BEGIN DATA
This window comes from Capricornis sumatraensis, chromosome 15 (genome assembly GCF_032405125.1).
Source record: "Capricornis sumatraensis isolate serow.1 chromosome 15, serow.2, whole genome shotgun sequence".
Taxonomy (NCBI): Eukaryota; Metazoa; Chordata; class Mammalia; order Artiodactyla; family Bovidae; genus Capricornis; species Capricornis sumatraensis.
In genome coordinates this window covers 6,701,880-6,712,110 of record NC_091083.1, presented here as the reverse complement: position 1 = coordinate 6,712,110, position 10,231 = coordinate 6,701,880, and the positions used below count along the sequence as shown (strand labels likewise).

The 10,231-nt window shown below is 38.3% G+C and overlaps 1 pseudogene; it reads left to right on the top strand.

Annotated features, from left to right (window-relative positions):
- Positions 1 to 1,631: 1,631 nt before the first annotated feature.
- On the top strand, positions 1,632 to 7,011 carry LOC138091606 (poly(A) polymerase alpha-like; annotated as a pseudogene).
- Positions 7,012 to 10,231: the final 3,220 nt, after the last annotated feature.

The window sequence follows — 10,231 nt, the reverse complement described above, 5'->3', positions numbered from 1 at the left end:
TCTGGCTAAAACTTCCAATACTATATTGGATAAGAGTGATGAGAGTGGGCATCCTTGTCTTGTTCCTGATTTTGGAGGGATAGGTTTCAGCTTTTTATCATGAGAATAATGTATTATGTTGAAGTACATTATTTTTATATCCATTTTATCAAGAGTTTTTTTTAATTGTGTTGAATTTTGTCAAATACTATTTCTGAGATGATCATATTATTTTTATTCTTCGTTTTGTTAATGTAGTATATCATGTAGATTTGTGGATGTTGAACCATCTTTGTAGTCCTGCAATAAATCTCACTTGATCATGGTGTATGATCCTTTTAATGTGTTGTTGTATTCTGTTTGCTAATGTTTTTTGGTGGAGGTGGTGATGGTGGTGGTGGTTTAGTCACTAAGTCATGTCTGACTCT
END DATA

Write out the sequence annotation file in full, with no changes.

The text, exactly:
This window comes from Capricornis sumatraensis, chromosome 15 (genome assembly GCF_032405125.1).
Source record: "Capricornis sumatraensis isolate serow.1 chromosome 15, serow.2, whole genome shotgun sequence".
Taxonomy (NCBI): Eukaryota; Metazoa; Chordata; class Mammalia; order Artiodactyla; family Bovidae; genus Capricornis; species Capricornis sumatraensis.
In genome coordinates this window covers 6,701,880-6,712,110 of record NC_091083.1, presented here as the reverse complement: position 1 = coordinate 6,712,110, position 10,231 = coordinate 6,701,880, and the positions used below count along the sequence as shown (strand labels likewise).

The 10,231-nt window shown below is 38.3% G+C and overlaps 1 pseudogene; it reads left to right on the top strand.

Annotated features, from left to right (window-relative positions):
- Positions 1 to 1,631: 1,631 nt before the first annotated feature.
- On the top strand, positions 1,632 to 7,011 carry LOC138091606 (poly(A) polymerase alpha-like; annotated as a pseudogene).
- Positions 7,012 to 10,231: the final 3,220 nt, after the last annotated feature.

The window sequence follows — 10,231 nt, the reverse complement described above, 5'->3', positions numbered from 1 at the left end:
TCTGGCTAAAACTTCCAATACTATATTGGATAAGAGTGATGAGAGTGGGCATCCTTGTCTTGTTCCTGATTTTGGAGGGATAGGTTTCAGCTTTTTATCATGAGAATAATGTATTATGTTGAAGTACATTATTTTTATATCCATTTTATCAAGAGTTTTTTTTAATTGTGTTGAATTTTGTCAAATACTATTTCTGAGATGATCATATTATTTTTATTCTTCGTTTTGTTAATGTAGTATATCATGTAGATTTGTGGATGTTGAACCATCTTTGTAGTCCTGCAATAAATCTCACTTGATCATGGTGTATGATCCTTTTAATGTGTTGTTGTATTCTGTTTGCTAATGTTTTTTGGTGGAGGTGGTGATGGTGGTGGTGGTTTAGTCACTAAGTCATGTCTGACTCT